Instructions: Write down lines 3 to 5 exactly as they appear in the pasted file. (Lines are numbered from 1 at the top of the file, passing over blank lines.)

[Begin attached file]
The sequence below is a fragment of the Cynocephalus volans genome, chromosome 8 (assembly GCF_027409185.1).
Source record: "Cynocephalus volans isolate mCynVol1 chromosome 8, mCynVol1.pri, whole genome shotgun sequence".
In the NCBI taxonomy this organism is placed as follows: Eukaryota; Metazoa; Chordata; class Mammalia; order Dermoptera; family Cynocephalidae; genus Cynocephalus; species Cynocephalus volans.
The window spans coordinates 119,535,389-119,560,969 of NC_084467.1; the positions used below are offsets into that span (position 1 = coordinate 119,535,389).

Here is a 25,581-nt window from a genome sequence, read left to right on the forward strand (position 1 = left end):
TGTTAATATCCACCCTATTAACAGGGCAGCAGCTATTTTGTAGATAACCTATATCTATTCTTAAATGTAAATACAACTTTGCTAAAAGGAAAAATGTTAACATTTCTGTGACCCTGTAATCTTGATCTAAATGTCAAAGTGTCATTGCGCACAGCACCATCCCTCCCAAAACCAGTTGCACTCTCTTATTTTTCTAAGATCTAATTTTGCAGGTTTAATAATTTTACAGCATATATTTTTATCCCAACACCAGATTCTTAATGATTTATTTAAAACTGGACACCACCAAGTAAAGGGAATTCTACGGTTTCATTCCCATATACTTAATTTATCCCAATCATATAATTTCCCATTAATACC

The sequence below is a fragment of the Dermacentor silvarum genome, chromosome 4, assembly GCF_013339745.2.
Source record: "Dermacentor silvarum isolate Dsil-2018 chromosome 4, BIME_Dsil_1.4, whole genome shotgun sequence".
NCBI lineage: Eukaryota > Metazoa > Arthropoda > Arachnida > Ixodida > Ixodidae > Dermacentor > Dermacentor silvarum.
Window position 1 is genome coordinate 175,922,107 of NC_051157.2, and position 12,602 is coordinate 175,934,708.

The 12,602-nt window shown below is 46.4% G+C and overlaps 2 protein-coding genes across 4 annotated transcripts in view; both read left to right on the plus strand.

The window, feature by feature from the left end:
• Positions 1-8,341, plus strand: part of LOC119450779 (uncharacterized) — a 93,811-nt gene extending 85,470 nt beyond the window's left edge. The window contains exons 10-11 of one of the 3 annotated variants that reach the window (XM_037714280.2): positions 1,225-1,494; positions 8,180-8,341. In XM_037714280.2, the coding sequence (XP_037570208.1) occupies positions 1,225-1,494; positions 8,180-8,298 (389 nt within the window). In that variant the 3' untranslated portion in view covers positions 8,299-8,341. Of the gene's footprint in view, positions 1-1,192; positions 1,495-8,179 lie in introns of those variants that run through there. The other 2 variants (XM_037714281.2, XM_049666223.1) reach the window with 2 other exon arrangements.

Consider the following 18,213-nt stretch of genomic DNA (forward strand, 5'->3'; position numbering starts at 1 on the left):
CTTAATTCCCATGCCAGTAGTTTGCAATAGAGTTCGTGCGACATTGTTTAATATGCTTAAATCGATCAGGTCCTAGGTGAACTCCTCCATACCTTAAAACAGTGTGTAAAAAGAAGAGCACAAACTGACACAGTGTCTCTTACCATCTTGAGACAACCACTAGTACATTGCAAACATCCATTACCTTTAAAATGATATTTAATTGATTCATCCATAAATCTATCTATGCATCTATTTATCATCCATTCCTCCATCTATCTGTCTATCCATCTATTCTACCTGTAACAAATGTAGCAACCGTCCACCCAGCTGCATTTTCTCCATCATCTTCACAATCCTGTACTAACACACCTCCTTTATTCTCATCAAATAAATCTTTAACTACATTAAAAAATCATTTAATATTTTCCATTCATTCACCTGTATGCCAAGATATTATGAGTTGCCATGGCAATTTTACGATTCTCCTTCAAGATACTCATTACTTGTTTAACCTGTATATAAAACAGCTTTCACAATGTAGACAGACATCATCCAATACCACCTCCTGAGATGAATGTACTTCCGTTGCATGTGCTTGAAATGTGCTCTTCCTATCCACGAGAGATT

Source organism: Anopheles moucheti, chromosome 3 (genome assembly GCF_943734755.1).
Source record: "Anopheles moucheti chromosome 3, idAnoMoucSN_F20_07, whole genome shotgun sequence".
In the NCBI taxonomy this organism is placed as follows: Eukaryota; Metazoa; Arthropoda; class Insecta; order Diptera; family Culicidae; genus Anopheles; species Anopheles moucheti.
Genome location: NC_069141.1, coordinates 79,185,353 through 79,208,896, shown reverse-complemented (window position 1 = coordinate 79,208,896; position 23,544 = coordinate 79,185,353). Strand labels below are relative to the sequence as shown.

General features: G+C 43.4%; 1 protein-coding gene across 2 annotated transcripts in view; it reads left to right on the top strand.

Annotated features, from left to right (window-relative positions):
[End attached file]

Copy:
In the NCBI taxonomy this organism is placed as follows: Eukaryota; Metazoa; Chordata; class Mammalia; order Dermoptera; family Cynocephalidae; genus Cynocephalus; species Cynocephalus volans.
The window spans coordinates 119,535,389-119,560,969 of NC_084467.1; the positions used below are offsets into that span (position 1 = coordinate 119,535,389).

Here is a 25,581-nt window from a genome sequence, read left to right on the forward strand (position 1 = left end):